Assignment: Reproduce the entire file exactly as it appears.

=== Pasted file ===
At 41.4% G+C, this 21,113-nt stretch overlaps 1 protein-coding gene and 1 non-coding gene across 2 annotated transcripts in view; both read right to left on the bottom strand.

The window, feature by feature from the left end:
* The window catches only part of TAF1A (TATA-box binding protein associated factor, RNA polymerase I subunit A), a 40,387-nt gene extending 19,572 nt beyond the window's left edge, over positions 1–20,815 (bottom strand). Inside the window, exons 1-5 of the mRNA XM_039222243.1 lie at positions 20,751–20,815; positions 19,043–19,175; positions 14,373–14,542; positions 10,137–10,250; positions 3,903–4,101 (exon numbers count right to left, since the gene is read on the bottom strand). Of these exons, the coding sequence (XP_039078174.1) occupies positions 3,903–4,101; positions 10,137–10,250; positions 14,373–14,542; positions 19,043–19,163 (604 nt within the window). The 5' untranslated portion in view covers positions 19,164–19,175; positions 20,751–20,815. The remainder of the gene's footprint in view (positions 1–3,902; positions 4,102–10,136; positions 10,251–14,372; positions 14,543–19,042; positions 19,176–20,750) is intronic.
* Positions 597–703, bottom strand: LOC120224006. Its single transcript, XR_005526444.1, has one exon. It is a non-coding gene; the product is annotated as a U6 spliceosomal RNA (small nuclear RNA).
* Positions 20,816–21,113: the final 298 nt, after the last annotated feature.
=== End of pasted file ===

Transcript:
At 41.4% G+C, this 21,113-nt stretch overlaps 1 protein-coding gene and 1 non-coding gene across 2 annotated transcripts in view; both read right to left on the bottom strand.

The window, feature by feature from the left end:
* The window catches only part of TAF1A (TATA-box binding protein associated factor, RNA polymerase I subunit A), a 40,387-nt gene extending 19,572 nt beyond the window's left edge, over positions 1–20,815 (bottom strand). Inside the window, exons 1-5 of the mRNA XM_039222243.1 lie at positions 20,751–20,815; positions 19,043–19,175; positions 14,373–14,542; positions 10,137–10,250; positions 3,903–4,101 (exon numbers count right to left, since the gene is read on the bottom strand). Of these exons, the coding sequence (XP_039078174.1) occupies positions 3,903–4,101; positions 10,137–10,250; positions 14,373–14,542; positions 19,043–19,163 (604 nt within the window). The 5' untranslated portion in view covers positions 19,164–19,175; positions 20,751–20,815. The remainder of the gene's footprint in view (positions 1–3,902; positions 4,102–10,136; positions 10,251–14,372; positions 14,543–19,042; positions 19,176–20,750) is intronic.
* Positions 597–703, bottom strand: LOC120224006. Its single transcript, XR_005526444.1, has one exon. It is a non-coding gene; the product is annotated as a U6 spliceosomal RNA (small nuclear RNA).
* Positions 20,816–21,113: the final 298 nt, after the last annotated feature.